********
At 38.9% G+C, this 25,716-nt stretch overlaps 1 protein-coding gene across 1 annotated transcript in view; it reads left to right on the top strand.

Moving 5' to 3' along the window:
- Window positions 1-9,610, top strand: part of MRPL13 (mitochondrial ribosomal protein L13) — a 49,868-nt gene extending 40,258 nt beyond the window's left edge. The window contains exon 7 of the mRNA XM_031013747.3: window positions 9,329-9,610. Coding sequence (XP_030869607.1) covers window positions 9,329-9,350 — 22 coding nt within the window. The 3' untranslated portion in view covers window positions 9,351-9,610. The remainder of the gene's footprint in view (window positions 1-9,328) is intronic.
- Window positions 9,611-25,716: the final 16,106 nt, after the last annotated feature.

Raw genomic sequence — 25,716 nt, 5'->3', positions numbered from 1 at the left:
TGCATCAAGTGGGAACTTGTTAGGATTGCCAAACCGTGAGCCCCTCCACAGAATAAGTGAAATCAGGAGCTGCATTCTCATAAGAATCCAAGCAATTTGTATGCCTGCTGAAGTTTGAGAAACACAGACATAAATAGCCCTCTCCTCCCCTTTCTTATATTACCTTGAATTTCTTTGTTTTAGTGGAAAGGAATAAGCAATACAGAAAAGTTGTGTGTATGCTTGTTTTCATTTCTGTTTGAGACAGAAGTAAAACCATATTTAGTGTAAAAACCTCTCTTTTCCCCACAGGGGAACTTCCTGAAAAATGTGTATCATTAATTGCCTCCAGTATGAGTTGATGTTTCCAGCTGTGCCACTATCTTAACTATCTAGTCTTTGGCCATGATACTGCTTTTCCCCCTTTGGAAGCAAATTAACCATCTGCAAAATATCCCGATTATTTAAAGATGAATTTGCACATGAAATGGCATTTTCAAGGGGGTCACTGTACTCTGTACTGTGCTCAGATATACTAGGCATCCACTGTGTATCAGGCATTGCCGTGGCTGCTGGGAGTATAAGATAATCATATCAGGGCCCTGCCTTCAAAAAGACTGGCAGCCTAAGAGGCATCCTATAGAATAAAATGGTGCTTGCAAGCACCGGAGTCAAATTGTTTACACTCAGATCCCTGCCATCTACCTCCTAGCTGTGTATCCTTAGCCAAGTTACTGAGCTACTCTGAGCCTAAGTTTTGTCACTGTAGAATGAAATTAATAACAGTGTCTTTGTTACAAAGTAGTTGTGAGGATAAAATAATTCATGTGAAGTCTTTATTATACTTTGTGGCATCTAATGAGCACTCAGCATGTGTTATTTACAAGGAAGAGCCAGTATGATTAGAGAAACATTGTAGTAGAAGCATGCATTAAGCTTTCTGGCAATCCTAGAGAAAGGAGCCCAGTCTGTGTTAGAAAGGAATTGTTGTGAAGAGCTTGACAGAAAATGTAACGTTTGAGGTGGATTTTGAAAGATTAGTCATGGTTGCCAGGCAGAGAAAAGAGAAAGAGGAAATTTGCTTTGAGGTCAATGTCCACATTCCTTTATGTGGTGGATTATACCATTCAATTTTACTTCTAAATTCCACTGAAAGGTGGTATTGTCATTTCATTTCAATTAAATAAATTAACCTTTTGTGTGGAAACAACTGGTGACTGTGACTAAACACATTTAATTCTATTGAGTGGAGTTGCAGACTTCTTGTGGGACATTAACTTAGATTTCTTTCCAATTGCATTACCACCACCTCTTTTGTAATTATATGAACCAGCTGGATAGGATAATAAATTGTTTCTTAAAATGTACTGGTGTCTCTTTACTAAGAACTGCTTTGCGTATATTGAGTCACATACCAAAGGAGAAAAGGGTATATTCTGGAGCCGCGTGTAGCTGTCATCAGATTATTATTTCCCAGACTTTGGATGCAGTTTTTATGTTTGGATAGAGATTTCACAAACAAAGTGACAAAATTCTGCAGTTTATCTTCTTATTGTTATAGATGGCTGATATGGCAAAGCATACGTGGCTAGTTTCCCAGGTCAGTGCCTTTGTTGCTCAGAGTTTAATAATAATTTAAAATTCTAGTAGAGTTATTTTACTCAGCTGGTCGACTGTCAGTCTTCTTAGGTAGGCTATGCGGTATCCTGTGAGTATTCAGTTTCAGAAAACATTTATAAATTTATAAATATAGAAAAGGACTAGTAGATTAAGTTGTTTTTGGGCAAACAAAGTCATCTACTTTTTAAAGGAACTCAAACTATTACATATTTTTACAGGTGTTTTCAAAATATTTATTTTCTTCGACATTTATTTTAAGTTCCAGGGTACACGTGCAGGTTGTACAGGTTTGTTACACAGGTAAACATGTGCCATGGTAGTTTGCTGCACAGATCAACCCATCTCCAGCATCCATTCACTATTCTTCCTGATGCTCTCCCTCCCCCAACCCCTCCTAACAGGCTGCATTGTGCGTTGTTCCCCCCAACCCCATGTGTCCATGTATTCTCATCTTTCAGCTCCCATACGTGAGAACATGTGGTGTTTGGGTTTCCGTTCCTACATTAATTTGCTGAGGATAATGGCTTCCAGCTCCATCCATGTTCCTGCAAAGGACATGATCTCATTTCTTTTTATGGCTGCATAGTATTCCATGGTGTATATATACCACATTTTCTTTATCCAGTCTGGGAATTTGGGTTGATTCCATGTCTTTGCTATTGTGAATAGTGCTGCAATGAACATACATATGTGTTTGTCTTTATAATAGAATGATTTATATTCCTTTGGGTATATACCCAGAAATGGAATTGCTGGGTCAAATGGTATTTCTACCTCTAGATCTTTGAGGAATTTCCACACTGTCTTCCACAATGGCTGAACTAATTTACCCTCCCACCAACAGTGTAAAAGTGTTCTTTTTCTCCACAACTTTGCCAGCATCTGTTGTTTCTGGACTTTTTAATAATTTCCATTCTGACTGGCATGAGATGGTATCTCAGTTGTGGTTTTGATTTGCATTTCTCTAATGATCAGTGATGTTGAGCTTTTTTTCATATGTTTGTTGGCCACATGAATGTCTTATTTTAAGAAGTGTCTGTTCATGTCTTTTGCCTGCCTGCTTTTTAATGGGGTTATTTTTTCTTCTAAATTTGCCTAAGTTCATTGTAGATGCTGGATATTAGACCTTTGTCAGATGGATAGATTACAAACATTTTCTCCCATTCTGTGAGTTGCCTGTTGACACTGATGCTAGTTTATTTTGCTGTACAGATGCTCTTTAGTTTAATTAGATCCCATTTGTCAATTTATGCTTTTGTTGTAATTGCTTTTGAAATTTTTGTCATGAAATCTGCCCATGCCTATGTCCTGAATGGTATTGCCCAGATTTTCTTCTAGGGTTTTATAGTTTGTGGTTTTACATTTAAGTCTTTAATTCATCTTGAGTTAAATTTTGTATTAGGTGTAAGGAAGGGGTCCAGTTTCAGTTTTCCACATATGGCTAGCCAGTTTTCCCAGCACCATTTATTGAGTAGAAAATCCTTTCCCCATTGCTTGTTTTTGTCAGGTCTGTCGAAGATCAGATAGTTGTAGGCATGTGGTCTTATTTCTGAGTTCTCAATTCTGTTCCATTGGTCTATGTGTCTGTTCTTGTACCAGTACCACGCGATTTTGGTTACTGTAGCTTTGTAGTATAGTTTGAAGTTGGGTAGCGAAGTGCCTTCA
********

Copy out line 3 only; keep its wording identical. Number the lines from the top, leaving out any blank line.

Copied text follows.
- Window positions 1-9,610, top strand: part of MRPL13 (mitochondrial ribosomal protein L13) — a 49,868-nt gene extending 40,258 nt beyond the window's left edge. The window contains exon 7 of the mRNA XM_031013747.3: window positions 9,329-9,610. Coding sequence (XP_030869607.1) covers window positions 9,329-9,350 — 22 coding nt within the window. The 3' untranslated portion in view covers window positions 9,351-9,610. The remainder of the gene's footprint in view (window positions 1-9,328) is intronic.